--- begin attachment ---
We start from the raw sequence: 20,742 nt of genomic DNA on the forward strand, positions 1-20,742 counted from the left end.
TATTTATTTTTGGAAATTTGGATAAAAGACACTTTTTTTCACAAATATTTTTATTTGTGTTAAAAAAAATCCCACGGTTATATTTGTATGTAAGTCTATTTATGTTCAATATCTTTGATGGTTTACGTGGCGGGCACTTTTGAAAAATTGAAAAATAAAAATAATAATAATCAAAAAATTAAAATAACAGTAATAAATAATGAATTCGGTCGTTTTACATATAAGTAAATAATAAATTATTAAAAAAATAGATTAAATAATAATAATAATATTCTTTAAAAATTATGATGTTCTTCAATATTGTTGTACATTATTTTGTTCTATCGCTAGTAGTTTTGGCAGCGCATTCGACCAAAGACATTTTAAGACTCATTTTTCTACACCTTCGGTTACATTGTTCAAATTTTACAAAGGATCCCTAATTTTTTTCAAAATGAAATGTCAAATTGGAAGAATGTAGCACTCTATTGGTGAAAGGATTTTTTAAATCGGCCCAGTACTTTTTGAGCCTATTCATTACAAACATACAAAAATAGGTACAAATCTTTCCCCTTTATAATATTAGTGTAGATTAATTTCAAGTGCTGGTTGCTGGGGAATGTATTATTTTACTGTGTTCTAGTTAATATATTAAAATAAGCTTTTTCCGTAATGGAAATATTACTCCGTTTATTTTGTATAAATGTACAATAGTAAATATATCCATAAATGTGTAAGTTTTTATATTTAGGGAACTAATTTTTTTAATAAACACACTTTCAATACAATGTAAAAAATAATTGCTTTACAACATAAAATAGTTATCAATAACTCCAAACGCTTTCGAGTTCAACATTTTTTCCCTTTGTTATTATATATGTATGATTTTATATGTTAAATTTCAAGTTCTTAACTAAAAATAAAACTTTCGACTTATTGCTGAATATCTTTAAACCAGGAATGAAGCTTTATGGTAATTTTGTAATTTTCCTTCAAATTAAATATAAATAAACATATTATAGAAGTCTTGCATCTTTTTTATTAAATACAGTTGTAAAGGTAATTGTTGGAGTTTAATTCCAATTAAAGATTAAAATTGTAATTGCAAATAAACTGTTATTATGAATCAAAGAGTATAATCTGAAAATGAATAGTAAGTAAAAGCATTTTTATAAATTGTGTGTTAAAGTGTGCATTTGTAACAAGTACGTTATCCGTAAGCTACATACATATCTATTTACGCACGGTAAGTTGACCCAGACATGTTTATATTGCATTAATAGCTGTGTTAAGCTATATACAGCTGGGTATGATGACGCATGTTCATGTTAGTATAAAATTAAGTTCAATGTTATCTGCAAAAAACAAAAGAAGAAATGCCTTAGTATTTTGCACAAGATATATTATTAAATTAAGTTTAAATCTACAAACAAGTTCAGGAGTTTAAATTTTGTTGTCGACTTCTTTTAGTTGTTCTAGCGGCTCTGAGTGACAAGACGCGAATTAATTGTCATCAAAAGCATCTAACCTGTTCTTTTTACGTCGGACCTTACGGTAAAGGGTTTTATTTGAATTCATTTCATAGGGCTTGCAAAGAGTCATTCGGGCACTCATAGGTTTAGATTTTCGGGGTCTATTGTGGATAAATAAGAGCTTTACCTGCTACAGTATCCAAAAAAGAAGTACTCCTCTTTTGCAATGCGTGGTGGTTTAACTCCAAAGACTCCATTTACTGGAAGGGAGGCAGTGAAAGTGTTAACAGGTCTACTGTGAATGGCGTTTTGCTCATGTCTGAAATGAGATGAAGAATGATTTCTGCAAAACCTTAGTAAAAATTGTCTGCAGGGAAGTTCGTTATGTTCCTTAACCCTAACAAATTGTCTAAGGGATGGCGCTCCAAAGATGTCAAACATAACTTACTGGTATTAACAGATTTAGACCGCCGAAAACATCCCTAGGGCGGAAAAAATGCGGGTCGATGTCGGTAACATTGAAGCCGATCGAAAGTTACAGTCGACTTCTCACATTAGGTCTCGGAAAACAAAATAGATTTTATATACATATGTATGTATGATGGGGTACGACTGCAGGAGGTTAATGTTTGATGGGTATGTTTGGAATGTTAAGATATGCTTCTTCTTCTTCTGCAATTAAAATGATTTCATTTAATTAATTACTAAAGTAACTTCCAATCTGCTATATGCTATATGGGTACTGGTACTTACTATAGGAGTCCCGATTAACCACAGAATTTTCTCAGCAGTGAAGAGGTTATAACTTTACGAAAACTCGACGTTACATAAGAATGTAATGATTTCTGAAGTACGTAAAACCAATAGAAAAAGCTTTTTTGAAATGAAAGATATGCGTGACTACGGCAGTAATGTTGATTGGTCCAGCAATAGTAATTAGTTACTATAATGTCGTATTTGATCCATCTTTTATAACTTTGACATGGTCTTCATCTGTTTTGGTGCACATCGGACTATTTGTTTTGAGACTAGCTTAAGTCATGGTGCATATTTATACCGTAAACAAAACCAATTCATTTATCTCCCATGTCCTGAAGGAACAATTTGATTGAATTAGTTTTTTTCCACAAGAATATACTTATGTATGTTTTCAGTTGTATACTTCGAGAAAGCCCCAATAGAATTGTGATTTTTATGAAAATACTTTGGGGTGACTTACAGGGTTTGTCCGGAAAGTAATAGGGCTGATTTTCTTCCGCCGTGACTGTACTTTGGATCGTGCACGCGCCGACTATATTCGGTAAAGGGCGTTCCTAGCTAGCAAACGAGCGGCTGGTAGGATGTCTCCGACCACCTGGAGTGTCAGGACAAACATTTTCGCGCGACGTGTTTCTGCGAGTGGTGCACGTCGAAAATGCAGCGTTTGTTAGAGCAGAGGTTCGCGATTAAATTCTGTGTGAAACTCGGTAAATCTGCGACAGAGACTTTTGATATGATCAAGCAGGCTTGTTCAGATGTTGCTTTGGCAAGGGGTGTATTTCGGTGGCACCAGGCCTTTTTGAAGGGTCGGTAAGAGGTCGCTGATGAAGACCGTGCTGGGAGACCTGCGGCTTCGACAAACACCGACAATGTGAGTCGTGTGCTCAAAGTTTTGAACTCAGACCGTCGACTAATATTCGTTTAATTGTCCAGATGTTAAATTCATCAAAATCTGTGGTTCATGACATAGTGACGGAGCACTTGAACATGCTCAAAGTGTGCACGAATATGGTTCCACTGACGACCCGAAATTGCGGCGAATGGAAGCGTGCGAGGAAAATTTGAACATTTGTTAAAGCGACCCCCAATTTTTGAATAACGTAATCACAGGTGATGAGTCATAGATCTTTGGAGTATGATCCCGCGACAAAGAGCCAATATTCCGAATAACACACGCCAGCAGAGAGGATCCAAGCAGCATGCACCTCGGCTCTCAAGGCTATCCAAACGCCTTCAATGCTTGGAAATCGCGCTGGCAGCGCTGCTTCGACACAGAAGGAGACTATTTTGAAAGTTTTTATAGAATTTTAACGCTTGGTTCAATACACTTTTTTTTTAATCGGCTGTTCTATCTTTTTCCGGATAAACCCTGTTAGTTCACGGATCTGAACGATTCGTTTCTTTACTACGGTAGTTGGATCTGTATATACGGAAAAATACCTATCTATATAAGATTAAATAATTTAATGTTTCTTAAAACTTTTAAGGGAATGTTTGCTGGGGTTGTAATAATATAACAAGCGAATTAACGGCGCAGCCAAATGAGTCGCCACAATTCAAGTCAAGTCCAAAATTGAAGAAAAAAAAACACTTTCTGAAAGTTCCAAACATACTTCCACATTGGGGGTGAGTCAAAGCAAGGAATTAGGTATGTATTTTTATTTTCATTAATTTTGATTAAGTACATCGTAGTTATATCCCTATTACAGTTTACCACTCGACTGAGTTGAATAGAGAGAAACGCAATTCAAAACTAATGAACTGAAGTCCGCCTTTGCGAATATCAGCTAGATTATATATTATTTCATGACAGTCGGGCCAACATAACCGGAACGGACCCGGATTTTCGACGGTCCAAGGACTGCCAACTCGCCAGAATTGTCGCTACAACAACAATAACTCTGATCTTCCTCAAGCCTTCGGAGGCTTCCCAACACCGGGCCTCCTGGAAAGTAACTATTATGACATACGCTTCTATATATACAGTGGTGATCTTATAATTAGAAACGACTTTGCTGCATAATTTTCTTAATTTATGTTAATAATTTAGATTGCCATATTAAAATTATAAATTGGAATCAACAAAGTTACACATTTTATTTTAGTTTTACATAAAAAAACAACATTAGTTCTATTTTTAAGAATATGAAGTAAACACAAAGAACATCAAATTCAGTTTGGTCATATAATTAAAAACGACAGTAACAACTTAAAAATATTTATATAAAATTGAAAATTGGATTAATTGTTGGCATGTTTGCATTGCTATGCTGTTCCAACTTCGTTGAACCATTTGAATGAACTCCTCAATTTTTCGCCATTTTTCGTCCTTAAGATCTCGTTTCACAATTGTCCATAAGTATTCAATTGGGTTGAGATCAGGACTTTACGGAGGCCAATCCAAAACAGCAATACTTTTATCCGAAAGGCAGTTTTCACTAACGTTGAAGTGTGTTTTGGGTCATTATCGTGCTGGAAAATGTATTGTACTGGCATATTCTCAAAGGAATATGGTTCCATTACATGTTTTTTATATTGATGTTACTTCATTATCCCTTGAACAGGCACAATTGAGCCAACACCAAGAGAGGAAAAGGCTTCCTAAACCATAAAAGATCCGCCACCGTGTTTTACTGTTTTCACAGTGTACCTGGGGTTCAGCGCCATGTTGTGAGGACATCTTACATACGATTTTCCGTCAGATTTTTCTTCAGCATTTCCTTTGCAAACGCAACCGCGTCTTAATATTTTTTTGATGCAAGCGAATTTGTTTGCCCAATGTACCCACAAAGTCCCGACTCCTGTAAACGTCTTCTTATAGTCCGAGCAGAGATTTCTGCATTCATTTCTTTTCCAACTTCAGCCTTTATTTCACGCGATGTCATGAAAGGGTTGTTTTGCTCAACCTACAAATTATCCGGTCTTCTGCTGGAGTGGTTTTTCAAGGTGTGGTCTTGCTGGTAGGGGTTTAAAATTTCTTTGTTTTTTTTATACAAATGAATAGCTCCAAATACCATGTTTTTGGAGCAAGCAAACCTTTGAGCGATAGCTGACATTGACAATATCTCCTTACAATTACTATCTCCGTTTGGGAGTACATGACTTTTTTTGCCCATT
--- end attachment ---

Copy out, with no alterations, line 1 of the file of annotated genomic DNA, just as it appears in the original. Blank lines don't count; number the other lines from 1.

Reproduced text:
We start from the raw sequence: 20,742 nt of genomic DNA on the forward strand, positions 1-20,742 counted from the left end.